- The Washington Times - Friday, January 4, 2008

A home often is an expression of the owner’s personality. It can be hard to decide what should stay and what should go.

Sellers eventually must realize that some buyers might not appreciate the flower-garden mural in the dining room. Letting go can be a challenge.

Real estate agents emphasize the importance of decluttering a home to make it more appealing. Many agents carry that idea to the extreme, virtually depersonalizing a home before it goes on the market.

Yet a unique structural feature could make a house stand out from the pack. It’s mostly a matter of presentation and balance, home staging experts and agents say.

So before packing up all of the family photos and getting out the dropcloths, rollers and 10-gallon cans of bright white paint, consider consulting an agent or staging professional for advice. It might not be necessary to remove or repaint everything. Replacing some small items can go a long way toward broadening a home’s appeal.

Prospective buyers want to be able to picture themselves in the home. A house with too many personal items or unique features can make it hard for a buyer to picture the house as his or her own.

“A house that is too personalized could turn off buyers as they cannot picture themselves being comfortable in the home and may feel that it would be too costly to redecorate,” says Edith Pulscak of Long & Foster’s Fort Washington office.

She adds that walls covered with family photos should be emptied, and any art, collections or items that could possibly offend any prospective buyer should be removed.

Jill Oliver, owner of Get Organized! Solutions for the Home (getorganizedsolutions.com) says it is very important to depersonalize a home before putting it on the market. Ms. Oliver, a certified professional organizer and home stager in Southern Maryland, says if clients are adamant about their pictures, she tells them to leave a couple in the more private places of the home, such as the bedrooms.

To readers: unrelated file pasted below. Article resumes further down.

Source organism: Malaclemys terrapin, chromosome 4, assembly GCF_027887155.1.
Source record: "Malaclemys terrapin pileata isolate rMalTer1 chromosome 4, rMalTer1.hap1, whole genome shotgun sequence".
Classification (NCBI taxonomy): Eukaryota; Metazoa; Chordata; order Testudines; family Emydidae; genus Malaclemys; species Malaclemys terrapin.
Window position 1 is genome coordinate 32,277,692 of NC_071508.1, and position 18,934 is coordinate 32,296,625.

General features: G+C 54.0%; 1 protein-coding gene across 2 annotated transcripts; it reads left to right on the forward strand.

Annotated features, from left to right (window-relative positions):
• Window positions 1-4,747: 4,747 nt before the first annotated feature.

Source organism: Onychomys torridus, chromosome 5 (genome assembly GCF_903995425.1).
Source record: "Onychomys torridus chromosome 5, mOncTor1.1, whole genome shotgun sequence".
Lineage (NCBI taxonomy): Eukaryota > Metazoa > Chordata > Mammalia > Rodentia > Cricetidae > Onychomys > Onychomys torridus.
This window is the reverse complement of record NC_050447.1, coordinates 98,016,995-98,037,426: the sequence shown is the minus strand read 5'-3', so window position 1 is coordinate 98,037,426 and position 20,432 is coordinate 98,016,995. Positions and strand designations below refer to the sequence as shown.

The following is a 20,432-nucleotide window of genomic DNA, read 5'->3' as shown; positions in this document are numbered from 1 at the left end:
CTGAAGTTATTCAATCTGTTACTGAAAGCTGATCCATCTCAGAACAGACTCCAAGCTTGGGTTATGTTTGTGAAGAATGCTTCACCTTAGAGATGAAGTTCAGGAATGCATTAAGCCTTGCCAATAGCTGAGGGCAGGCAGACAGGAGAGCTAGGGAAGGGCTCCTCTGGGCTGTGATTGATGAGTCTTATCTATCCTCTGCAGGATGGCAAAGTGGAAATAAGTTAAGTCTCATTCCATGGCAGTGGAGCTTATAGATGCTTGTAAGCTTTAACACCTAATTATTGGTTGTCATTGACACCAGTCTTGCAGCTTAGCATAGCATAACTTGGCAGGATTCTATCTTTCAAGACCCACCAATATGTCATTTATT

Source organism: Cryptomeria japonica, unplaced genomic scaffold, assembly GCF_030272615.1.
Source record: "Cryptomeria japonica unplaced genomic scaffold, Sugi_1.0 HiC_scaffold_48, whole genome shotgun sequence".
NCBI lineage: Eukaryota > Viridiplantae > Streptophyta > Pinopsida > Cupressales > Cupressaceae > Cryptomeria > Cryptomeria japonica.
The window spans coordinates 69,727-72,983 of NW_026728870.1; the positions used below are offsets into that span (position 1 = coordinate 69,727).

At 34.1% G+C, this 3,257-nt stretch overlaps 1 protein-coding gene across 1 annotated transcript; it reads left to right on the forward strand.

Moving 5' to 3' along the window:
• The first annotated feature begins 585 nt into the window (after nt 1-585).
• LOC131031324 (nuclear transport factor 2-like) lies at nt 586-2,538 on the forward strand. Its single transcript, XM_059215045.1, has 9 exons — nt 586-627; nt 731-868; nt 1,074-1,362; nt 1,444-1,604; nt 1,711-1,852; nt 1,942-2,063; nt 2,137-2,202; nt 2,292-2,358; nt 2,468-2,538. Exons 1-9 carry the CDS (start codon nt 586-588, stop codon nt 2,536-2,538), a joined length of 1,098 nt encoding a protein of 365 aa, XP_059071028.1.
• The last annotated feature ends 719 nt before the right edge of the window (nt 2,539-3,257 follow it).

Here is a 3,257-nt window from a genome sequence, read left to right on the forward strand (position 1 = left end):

Ms. Pulscak says she personally doesn’t mind just a few photos because they make the sellers “real people.”

Sellers should make the home as neutral as possible, industry experts suggest.

“You want to market the home to as many different people as possible,” Ms. Oliver says. “Neutralize the color scheme; neutralize the decorating and the furniture.”

However meaningful they might be to the owner, questionable or outdated features also can cast a shadow. Ms. Oliver says that in Southern Maryland alone, more than 1,700 houses are on the market. Making a home stand out from the competition — for the right reasons — should be a priority.

“Most people think that their house is wonderful and there is nothing wrong with it,” Ms. Oliver says. She works with agents and does walk-throughs of homes for sellers to tell them what needs to be changed before the house goes on the market.

“If you have turquoise Formica countertops, pink carpeting or black walls, they have to go,” Ms. Oliver says.

Ms. Pulscak says out-of-style or worn items such as carpeting should be replaced and that heavy drapes should be removed. She says that sometimes changing other items can depend on how well the rest of the house shows.